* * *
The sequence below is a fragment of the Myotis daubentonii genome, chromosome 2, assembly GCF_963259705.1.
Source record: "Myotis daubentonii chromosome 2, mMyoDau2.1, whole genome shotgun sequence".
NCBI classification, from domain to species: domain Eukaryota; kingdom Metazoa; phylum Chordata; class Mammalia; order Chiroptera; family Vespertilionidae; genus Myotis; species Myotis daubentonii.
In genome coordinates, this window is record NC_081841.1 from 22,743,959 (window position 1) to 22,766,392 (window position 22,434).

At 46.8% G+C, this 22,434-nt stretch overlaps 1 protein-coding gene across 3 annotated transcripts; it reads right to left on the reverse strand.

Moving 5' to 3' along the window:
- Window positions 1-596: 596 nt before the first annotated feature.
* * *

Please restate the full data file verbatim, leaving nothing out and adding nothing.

The sequence below is a fragment of the Myotis daubentonii genome, chromosome 2, assembly GCF_963259705.1.
Source record: "Myotis daubentonii chromosome 2, mMyoDau2.1, whole genome shotgun sequence".
NCBI classification, from domain to species: domain Eukaryota; kingdom Metazoa; phylum Chordata; class Mammalia; order Chiroptera; family Vespertilionidae; genus Myotis; species Myotis daubentonii.
In genome coordinates, this window is record NC_081841.1 from 22,743,959 (window position 1) to 22,766,392 (window position 22,434).

At 46.8% G+C, this 22,434-nt stretch overlaps 1 protein-coding gene across 3 annotated transcripts; it reads right to left on the reverse strand.

Moving 5' to 3' along the window:
- Window positions 1-596: 596 nt before the first annotated feature.